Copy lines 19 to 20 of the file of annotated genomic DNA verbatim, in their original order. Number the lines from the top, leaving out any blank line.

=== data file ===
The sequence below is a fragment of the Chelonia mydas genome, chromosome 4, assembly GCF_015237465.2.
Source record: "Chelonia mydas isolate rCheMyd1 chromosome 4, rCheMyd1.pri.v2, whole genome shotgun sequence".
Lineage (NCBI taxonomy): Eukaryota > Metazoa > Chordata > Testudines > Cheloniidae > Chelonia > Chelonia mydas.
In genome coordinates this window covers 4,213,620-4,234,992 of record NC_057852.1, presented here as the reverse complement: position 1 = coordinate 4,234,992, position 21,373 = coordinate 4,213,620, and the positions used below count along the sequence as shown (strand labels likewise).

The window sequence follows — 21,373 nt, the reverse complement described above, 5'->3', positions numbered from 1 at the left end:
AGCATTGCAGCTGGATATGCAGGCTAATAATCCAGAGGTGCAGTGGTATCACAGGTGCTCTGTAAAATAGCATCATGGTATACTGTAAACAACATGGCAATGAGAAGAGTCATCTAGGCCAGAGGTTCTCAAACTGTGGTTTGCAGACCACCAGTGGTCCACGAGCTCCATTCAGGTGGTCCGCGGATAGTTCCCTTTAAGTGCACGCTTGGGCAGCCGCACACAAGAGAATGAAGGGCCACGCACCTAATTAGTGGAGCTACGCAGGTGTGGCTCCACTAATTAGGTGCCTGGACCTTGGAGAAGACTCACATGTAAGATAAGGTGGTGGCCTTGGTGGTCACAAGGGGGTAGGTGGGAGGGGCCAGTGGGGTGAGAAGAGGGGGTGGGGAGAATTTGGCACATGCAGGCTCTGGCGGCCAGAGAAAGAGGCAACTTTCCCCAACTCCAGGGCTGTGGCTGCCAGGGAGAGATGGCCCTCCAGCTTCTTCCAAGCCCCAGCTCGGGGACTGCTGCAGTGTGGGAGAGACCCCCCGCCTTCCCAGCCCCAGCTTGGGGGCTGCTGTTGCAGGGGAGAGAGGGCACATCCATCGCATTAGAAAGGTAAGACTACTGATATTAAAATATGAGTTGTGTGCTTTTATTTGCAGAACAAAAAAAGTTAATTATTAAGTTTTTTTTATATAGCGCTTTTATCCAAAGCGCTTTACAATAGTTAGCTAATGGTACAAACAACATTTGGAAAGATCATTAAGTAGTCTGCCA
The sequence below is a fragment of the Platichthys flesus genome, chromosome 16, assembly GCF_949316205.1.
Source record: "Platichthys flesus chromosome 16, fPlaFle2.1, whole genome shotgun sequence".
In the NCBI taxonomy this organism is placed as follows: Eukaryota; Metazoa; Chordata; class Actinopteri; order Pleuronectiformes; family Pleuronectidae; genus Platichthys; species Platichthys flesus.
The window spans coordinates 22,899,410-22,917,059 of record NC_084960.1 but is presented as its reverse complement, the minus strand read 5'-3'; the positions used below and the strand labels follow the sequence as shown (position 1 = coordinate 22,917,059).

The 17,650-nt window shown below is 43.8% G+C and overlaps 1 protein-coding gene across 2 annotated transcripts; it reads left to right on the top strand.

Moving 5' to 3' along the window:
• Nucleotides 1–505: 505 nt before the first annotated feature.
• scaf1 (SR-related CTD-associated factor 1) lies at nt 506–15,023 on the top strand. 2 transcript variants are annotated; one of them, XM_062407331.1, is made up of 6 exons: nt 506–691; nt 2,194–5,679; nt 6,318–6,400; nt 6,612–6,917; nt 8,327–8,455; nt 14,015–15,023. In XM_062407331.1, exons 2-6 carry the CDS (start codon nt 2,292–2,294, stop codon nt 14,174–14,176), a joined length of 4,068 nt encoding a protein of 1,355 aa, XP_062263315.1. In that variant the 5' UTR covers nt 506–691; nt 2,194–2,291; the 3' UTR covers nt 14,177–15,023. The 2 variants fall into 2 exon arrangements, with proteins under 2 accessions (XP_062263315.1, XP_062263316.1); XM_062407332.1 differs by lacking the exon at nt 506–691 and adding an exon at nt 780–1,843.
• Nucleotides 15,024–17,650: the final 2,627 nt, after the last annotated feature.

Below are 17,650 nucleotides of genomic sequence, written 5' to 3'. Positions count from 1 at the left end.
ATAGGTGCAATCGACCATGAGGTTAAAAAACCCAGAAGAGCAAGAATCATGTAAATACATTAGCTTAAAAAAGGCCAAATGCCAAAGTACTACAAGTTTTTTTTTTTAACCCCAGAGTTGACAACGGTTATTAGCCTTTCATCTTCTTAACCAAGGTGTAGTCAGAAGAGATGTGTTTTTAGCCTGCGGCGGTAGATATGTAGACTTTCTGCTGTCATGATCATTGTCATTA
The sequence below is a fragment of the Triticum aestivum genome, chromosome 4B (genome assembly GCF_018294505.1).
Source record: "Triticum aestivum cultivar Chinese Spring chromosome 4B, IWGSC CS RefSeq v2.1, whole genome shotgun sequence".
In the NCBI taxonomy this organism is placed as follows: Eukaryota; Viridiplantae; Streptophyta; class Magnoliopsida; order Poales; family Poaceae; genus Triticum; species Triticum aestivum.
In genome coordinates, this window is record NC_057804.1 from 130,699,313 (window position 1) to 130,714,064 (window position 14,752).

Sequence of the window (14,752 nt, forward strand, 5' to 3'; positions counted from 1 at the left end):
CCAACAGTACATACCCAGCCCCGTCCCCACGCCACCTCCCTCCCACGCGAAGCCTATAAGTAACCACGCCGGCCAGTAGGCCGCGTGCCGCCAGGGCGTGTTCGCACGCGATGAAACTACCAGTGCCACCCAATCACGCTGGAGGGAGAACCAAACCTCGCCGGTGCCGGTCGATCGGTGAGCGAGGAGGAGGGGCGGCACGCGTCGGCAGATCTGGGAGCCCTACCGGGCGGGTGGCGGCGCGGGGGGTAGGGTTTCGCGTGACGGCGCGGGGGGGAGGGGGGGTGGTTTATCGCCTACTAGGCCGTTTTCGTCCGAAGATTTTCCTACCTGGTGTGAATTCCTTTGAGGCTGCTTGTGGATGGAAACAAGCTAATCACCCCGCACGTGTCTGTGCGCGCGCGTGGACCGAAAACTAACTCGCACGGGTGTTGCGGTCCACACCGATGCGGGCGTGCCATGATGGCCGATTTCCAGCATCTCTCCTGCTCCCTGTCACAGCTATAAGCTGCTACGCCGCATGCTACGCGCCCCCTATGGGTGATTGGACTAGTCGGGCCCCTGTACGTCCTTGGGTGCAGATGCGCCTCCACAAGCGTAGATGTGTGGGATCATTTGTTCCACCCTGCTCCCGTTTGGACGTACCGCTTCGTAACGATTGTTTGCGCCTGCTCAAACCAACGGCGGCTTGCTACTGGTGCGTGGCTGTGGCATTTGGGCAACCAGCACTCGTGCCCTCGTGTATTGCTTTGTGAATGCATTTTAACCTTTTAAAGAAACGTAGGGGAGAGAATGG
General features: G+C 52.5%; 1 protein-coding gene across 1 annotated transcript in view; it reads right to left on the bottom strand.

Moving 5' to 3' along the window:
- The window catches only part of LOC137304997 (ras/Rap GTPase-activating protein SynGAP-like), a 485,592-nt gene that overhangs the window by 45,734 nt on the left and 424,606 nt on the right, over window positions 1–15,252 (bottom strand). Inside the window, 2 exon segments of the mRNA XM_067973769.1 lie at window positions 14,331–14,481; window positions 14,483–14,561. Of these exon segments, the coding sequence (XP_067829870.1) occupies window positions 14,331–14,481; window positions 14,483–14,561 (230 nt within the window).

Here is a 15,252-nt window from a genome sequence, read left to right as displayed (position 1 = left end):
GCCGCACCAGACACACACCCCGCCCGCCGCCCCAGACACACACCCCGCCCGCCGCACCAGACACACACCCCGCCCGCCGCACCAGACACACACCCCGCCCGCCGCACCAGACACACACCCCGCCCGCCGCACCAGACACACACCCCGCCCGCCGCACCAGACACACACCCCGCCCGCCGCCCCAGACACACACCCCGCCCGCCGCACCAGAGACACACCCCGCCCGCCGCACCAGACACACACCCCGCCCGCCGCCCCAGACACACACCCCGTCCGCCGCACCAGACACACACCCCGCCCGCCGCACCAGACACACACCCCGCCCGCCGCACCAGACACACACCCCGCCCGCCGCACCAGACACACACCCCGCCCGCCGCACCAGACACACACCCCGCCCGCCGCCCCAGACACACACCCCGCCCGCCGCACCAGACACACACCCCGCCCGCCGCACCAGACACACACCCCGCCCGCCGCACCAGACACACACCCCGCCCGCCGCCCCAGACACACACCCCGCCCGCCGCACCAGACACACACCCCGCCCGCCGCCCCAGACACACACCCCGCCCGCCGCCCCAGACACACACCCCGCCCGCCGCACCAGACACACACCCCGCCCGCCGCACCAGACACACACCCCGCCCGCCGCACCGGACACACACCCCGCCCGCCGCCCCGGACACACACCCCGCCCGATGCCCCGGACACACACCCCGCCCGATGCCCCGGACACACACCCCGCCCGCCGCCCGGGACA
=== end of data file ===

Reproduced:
Source record: "Triticum aestivum cultivar Chinese Spring chromosome 4B, IWGSC CS RefSeq v2.1, whole genome shotgun sequence".
In the NCBI taxonomy this organism is placed as follows: Eukaryota; Viridiplantae; Streptophyta; class Magnoliopsida; order Poales; family Poaceae; genus Triticum; species Triticum aestivum.